Another extensive database that is available via the AP is the national register of survey test-fishing (NORS, http://www.slu.se/en/departments/aquatic-resources/databases/national-register-of-survey-test-fishing-nors/) with more than 2,000,000 records on caught fish dating back to the 1950s. The standardized test-fishing with Nordic multi-mesh gillnets (12 mesh sizes) became a European standard (EN 14757) in 2005 and gives a good overview of species occurrence and abundance of fish fauna in lakes. For rivers, the Swedish Electrofishing RegiSter (SERS, http://www.slu.se/en/faculties/nl/about-the-faculty/departments/department-of-aquatic-resources/databases/database-for-testfishing-in-streams/) exists in Sweden. The database was begun in 1989 and most electric fishing is ordered by the Swedish Environmental Protection Agency and Swedish Agency for Marine and Water Management, that also finance part of data hosting. Both fish databases provide fairly good predictions of absence data. The coastal fish database (KUL, http://www.slu.se/en/departments/aquatic-resources/databases/database-for-coastal-fish-kul/) is currently in line to be linked to the AP. The data consist of fish catches with net and fyke net in Swedish coastal waters. The Department of Aquatic Resources at the Swedish University of Agricultural Sciences and the Swedish Agency for Marine and Water Management host the data.

Marine environmental monitoring data are represented by the Swedish Ocean Archive, the so-called SHARK database (www.sharkdata.se), with around 70,000 species occurrence data of zoo- and phytoplankton recorded by the Swedish Meteorological and Hydrological Institute (SMHI). Species observations on freshwater species are represented by the environmental data web service MVM (http://miljodata.slu.se/mvm/) linked with nearly 500,000 species occurrence data to the AP. The Department of Aquatic Sciences and Assessment at the Swedish University of Agricultural Sciences is the data host for inland waters and the MVM database containing data on national and regional monitoring of phytoplankton, benthic diatoms, macrophytes, zooplankton and benthic fauna.

Historical data sets are also linked to the AP through DINA (Digital Information system for Natural history collections; www.dina-web.net/naturarv/), a Swedish system for digitalization of natural history collections in Stockholm (Swedish Museum of Natural History, SMNH) and Gothenburg (Göteborg Natural History Museum, GNHH). At the moment, more than 20,000 objects with coordinates are linked to the AP, but digitalization will increase substantially in the near future.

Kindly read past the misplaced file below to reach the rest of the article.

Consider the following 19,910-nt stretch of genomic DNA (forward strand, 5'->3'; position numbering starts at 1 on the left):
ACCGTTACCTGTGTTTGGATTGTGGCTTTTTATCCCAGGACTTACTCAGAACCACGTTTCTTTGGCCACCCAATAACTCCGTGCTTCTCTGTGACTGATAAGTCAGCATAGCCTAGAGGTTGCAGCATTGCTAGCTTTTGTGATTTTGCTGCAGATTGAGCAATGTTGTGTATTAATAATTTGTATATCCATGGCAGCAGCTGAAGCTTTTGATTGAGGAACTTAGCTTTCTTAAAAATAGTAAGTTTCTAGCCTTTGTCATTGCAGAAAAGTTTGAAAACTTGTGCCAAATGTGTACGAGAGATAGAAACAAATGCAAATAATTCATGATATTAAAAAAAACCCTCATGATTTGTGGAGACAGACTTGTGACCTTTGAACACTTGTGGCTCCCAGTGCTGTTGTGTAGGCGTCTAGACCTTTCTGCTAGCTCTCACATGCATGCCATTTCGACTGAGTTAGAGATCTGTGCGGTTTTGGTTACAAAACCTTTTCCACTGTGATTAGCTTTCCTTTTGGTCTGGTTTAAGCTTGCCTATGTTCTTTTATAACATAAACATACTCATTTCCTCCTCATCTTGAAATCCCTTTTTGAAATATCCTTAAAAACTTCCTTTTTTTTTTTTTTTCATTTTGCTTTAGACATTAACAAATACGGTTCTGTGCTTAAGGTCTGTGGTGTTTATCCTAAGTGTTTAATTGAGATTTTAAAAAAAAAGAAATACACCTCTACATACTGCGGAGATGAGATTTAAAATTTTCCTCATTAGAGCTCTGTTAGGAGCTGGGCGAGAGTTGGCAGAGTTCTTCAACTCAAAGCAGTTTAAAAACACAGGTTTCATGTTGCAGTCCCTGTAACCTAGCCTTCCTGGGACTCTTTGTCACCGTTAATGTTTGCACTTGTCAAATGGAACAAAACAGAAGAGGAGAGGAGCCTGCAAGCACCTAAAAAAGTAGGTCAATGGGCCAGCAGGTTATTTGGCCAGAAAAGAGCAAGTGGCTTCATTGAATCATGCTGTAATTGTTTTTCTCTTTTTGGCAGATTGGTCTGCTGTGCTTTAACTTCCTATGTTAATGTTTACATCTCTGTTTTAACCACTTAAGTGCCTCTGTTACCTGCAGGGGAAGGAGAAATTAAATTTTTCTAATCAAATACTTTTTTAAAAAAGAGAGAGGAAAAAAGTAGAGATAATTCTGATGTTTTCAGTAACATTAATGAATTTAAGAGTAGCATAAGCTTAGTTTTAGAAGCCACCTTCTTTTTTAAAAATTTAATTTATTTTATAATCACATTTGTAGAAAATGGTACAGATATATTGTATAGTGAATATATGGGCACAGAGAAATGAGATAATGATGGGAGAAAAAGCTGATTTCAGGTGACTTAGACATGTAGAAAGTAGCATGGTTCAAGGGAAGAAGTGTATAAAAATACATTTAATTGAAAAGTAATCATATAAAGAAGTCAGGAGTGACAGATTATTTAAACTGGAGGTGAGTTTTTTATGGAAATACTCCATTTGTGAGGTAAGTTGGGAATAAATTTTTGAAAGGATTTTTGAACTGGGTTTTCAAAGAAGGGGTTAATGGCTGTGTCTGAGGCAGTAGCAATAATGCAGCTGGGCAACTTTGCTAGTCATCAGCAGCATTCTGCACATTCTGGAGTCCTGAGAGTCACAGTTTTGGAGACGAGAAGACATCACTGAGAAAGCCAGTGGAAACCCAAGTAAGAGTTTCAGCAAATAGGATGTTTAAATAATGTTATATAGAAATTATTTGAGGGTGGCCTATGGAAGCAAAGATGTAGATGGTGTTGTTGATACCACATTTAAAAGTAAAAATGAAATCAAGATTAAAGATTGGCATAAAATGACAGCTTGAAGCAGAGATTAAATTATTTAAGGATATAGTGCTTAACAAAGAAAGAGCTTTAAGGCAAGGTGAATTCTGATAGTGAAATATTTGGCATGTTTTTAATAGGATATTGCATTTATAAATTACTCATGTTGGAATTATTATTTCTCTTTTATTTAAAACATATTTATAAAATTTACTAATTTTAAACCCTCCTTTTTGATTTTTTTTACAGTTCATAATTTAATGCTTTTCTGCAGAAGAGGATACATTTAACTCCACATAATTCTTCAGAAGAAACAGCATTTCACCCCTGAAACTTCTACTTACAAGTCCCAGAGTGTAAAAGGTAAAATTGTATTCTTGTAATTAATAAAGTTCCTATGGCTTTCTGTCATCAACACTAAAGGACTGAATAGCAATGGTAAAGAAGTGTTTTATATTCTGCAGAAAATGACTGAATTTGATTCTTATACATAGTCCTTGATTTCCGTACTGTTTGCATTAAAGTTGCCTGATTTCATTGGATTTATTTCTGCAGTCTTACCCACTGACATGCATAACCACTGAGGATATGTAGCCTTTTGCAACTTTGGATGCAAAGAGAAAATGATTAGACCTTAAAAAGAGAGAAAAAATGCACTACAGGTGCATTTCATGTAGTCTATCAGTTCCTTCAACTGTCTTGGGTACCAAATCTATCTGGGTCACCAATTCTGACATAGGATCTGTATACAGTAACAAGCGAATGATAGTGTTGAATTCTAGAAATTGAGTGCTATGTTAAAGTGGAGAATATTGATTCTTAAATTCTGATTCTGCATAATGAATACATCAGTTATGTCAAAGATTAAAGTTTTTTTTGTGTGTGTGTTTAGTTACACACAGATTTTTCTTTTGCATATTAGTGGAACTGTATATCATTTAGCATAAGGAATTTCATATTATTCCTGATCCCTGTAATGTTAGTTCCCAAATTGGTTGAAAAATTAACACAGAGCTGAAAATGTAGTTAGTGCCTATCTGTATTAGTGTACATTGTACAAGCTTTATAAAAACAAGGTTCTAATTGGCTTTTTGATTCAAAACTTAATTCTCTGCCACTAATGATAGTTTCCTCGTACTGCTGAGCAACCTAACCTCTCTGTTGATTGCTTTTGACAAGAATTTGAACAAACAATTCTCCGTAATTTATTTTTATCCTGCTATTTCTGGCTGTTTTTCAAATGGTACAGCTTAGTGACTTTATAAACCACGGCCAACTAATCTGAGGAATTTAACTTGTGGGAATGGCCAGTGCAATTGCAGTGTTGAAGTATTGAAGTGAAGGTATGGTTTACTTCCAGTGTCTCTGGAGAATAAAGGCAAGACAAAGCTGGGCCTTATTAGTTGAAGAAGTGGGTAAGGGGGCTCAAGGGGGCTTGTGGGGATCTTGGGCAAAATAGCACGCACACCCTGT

By using the GBIF web service (www.gbif.org), several databases of different Swedish museums (e.g. the herbariums of the Oskarshamn Botanical Museum and Umeå University) are available with all geo-referenced records in the AP. Furthermore, the Swedish database on harbour porpoises (SMNH) (> 2,000) is linked to the AP. The Swedish bird ring centre´s (SMNH) species occurrence records, numbering approx. 5 million, has recently be linked.

Wireless Remote Animal Monitoring (WRAM) is a national e-infrastructure for automatic reception, long-time storage, sharing and analysing biotelemetry sensor data from animals like mammals, birds and fish (Dettki et al. 2014). Around 100 million data records come from biotelemetry sensors mounted on animal-borne tags and collars that record the location of the animal but also include data on physiology and behaviour. At the present the database is not accessible to the public, but the position records of the animals should be linked to the AP in the near future.

The long-time goal is to connect all national and regional Swedish databases to the AP via the Artportalen or directly to the Swedish Species Observation Service to make them accessible to researchers, policy-makers and citizen scientists through a single entry point. The number of occurrence reports in most of the databases increases substantially every year. Additionally, numerous Swedish databases at different host institutes are not connected today, for example national databases on seals, butterflies, hedgehog, moose and other game animals, as well as databases on invasive species, mussels, freshwater jellyfish and crayfish or the tree portal.

Data Management and Cleaning

The biodiversity data are structured in very different ways in the various databases that are connected to the Swedish LifeWatch e-infrastructure. In order to make all the data searchable at one single focal point, the data have to be restructured. Many of the data sources are sample-based and only contain partial information on taxon-specific occurrences. Darwin Terms (TDWG, http://rs.tdwg.org/dwc/terms/index.htm) provide a practical format suitable for sharing data on species observations and it is the main format adopted by the GBIF. For the Swedish LifeWatch e-infrastructure, a data model was constructed that could handle an infinite number of classes and data properties, including the set defined in Darwin Core (Wieczorek et al. 2012). This solution enables a flexible generic structure for handling all types of species observation data either strictly as Darwin Core or in any other way. So far we have succeeded in using the Darwin Core classes and their sets of properties with only a few minor additions (Swedish LifeWatch 2015; see SwedishSpeciesObservationService - Darwin Core). The SOAP (Simple Object Access Protocol) Service interface for this implementation is illustrated on this webpage.